Dacor will bring its swanky kitchenware to Korean homes
Samsung acquired the American kitchen appliance maker for $150 million in 2016, and will introduce the company to Korean customers later this month at a showroom run by SieMatic, a German kitchen manufacturer. Sales will begin sometime in the fourth quarter, according to Kim Hyun-suk, the president of Samsung’s consumer electronics unit.
Samsung now has three lines of built-in kitchen appliances - its basic Samsung-branded models, the higher-end Chef Collection, and top-of-the-range Dacor.
“We have been investing a lot in luxury appliances since 2016, and the investment is bearing fruit,” said Kim. “The built-in kitchen business is already solidified in the United States, and Europe, where 40 percent of all kitchen appliances are built-in, is also huge. Consumers in Korea are also increasingly adopting a new lifestyle centered around their kitchens.”
Korea’s built-in kitchen appliance market is estimated at 1 trillion won ($940 million), and Kim foresees “rapid growth” in the segment. Some of Dacor’s products sold locally will be modified to accommodate Korea’s smaller homes, according to Kim.
His comments came at the launch of a cooking studio with Sempio, a Korean sauce maker, on Wednesday as part of its push to increase domestic sales of its built-in kitchen appliances.
At the new cooking studio, cooking classes will be led by “Club des Chefs,” a group of renowned chefs picked by Samsung. The companies are also planning food-related workshops so that general consumers as well as food industry insiders can try out Samsung’s kitchen equipment.
The tech giant has been collaborating with prestigious cooking schools such as the Culinary Institute of America to promote its products and develop new recipes. Kim said the company chose to partner with Sempio for the cooking studio because it is the leading domestic maker of fermented foods, such as soy sauce and soybean paste.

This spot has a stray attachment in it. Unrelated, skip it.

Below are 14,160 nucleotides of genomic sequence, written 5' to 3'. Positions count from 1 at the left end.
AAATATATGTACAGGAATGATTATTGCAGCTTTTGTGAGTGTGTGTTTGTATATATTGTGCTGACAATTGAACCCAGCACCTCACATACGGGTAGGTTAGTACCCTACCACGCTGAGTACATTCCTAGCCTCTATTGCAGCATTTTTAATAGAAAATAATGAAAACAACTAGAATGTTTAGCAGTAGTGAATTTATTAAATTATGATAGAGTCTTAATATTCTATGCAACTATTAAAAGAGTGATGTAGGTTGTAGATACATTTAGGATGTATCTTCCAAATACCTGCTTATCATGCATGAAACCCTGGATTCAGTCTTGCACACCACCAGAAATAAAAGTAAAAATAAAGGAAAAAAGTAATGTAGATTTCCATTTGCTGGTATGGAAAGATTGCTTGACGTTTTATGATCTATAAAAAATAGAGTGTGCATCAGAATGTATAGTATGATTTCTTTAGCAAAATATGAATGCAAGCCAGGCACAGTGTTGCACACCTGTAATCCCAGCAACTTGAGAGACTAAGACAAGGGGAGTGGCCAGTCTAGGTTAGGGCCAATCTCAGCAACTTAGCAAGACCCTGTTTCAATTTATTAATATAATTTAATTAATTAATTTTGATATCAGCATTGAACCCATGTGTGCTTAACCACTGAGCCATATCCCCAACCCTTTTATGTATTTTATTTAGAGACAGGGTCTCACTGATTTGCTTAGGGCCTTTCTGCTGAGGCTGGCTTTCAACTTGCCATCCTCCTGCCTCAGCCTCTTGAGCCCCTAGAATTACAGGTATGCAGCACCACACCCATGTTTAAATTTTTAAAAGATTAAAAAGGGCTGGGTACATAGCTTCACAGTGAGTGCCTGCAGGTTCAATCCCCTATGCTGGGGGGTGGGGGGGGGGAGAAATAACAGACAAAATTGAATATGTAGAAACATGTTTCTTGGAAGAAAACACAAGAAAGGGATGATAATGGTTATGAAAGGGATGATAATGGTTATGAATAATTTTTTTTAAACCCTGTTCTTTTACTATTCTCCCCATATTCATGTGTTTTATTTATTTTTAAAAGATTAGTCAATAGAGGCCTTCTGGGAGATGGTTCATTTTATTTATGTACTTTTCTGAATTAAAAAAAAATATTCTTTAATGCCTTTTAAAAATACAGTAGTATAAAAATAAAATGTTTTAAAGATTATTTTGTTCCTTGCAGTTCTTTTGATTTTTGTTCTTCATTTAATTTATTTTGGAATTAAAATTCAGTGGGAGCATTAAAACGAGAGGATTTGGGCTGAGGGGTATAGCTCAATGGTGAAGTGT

Appliances at the studio include a Family Hub refrigerator that uses Internet of Things technology, a bottom-mounted freezer, induction microwaves, a dishwasher that uses “wall of water” technology and a kimchi freezer that offers an optimal environment for storing unusual ingredients, such as root and bulb vegetables.
At the launch of the studio, Kim also expressed some concerns about the future of consumer electronics, artificial intelligence and IoT.
“So far, we only had to make consumer goods, but their connectivity matters now,” said Kim, who worked on televisions and displays for more than two decades before being promoted to lead the consumer electronics unit last October. “But it’s time to seriously think about the merits of connecting different gadgets over Wi-Fi and the cloud. No company is talking about it.”
As a positive example of IoT, Kim cited remote control of air conditioners with smartphone apps. But companies need to study what benefits consumers can gain from connected appliances beyond just convenience, he said.
BY SEO JI-EUN [firstname.lastname@example.org]
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